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Productivity Measurement Initiative

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About the Productivity Measurement InitiativeProductivity Measurement Oversight PanelPublicationsQuestions 


About THE PRODUCTIVITY MEASUREMENT Initiative

After nearly a decade of strong productivity growth starting in the mid-1990s, there has been much slower growth since then. Output per hour worked in the US business sector has grown at only 1.3 percent a year over the period 2004 to 2015; and growth has been even slower from 2010 to 2015, at just 0.5 percent a year. These rates are only half or less of the pace of growth achieved in the past. The United States is not alone in facing this problem, as all of the major advanced economies have also seen slow productivity growth. This growth weakness has been a major determinant of weak overall GDP growth, stagnation in real wages and household incomes and it strongly impacts government revenues and the deficit.

There is a continuing debate about how much of this slowdown is real and how much it reflects the increasing inadequacy of our official measures. That debate has refocused attention on the shortcomings of the measures, the challenges – both conceptual and resource-related – that the statistical agencies confront and the need to keep pace with a rapidly evolving economy in which, for instance, a cell phone now doubles as a camera, a map, a radio, etc. More accurate measurement of productivity growth is important both to further better public understanding of what’s going on in the economy, and to guide policymakers as they shape policies to improve future living standards and evaluate the effects of past policies.

The Hutchins Center’s Productivity Measurement Initiative responds to the need and appetite for (a) examination and clarification of the concepts, purpose and relevance to policy debates of the “output” that comprises the numerator in the productivity measure, e.g. GDP vs welfare and (b) particular attention to the difficult measurement issues in rapidly changing, harder-to-measure and growing sectors of the economy, e.g. health care and information services.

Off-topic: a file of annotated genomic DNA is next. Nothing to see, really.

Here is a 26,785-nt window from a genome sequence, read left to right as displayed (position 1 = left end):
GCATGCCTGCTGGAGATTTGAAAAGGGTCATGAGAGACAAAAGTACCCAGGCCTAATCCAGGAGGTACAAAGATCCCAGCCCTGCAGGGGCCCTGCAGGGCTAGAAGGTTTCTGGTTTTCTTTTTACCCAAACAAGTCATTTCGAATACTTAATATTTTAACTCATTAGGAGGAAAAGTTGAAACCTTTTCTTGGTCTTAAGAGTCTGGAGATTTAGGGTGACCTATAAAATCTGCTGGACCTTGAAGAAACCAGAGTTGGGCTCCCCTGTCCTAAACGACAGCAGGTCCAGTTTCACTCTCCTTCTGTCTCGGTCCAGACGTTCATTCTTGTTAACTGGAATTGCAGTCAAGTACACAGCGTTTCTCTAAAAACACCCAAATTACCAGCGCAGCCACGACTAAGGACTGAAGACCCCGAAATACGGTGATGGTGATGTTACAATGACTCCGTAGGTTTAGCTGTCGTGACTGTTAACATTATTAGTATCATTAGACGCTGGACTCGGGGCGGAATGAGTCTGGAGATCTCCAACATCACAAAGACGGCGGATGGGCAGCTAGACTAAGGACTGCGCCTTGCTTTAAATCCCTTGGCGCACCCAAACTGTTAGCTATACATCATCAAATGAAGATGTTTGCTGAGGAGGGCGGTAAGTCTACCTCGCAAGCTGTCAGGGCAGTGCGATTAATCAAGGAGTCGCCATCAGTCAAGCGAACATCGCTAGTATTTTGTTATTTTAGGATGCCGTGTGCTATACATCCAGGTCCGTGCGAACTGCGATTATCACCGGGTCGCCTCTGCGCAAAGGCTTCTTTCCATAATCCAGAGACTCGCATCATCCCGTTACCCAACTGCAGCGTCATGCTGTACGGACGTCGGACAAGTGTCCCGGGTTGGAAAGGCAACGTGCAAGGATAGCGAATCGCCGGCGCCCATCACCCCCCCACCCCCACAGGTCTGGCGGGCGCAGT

PRODUCTIVITY MEASUREMENT Oversight panel

Ufuk Akcigit, University of Chicago

Martin Baily, Center on Regulation and Markets, Brookings

David Byrne, Federal Reserve Board

Carol Corrado, The Conference Board

Karen Dynan, Harvard and Peterson Institute for International Economics

Martin Fleming, IBM

Jan Hatzius, Goldman Sachs

Benjamin Jones, Kellogg School of Management, Northwestern University

Charles Jones, Graduate School of Business, Stanford University

Mekala Krishnan, McKinsey Global Institute

Marshall Reinsdorf, International Monetary Fund

Robert Seamans, Stern School of Business, New York University

Louise Sheiner, Hutchins Center on Fiscal and Monetary Policy, Brookings*

James Stock, Harvard Kennedy School*

David Wessel, Hutchins Center on Fiscal and Monetary Policy, Brookings

Janet Yellen, Hutchins Center on Fiscal and Monetary Policy, Brookings*

*Denotes panel co-chair


Publications

Productivity measurement in an age of multinational companies and new technologies (Read blog here »)
Authors: Finn Schuele, David Wessel (Hutchins Center on Fiscal & Monetary Policy, Brookings Institution) 

GDP as a measure of economic well-being (Read the full report here »)
Authors: Karen Dynan (Havrvard University and Peterson Institute for International Economics) and Louise Sheiner (Hutchins Center on Fiscal & Monetary Policy, Brookings Institution)

The measurement of output, prices, and productivity: What’s changed since the Boskin Commission? (Read the full report here »)
Author: Brent Moulton (formerly of BEA)

Measuring inflation: What’s changed over the past 20 years? What hasn’t? (Read blog here »)
Authors: Finn Schuele, David Wessel (Hutchins Center on Fiscal & Monetary Policy, Brookings Institution) 


QUESTIONS

All inquiries on the Initiative should be directed to David Wessel (DWessel@brookings.edu) and Louise Sheiner (LSheiner@brookings.edu).

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